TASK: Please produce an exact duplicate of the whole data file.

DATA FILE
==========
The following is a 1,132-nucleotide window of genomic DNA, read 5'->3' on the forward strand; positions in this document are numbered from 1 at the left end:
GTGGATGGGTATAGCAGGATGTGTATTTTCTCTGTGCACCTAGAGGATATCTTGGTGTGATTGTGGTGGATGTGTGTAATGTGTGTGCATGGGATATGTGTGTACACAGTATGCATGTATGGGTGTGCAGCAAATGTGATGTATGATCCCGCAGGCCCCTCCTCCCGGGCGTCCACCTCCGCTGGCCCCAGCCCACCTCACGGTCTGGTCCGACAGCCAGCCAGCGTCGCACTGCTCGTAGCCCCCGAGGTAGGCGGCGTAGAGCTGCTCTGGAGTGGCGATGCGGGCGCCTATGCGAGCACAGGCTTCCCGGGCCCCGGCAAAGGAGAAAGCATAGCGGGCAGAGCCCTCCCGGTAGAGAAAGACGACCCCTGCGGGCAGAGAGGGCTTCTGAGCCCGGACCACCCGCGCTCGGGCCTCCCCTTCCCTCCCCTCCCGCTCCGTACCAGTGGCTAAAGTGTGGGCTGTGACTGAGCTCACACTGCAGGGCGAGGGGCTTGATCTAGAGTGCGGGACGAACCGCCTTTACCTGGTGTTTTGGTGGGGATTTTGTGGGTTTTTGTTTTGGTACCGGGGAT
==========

The following is a 1,132-nucleotide window of genomic DNA, read 5'->3' on the forward strand; positions in this document are numbered from 1 at the left end:
GTGGATGGGTATAGCAGGATGTGTATTTTCTCTGTGCACCTAGAGGATATCTTGGTGTGATTGTGGTGGATGTGTGTAATGTGTGTGCATGGGATATGTGTGTACACAGTATGCATGTATGGGTGTGCAGCAAATGTGATGTATGATCCCGCAGGCCCCTCCTCCCGGGCGTCCACCTCCGCTGGCCCCAGCCCACCTCACGGTCTGGTCCGACAGCCAGCCAGCGTCGCACTGCTCGTAGCCCCCGAGGTAGGCGGCGTAGAGCTGCTCTGGAGTGGCGATGCGGGCGCCTATGCGAGCACAGGCTTCCCGGGCCCCGGCAAAGGAGAAAGCATAGCGGGCAGAGCCCTCCCGGTAGAGAAAGACGACCCCTGCGGGCAGAGAGGGCTTCTGAGCCCGGACCACCCGCGCTCGGGCCTCCCCTTCCCTCCCCTCCCGCTCCGTACCAGTGGCTAAAGTGTGGGCTGTGACTGAGCTCACACTGCAGGGCGAGGGGCTTGATCTAGAGTGCGGGACGAACCGCCTTTACCTGGTGTTTTGGTGGGGATTTTGTGGGTTTTTGTTTTGGTACCGGGGAT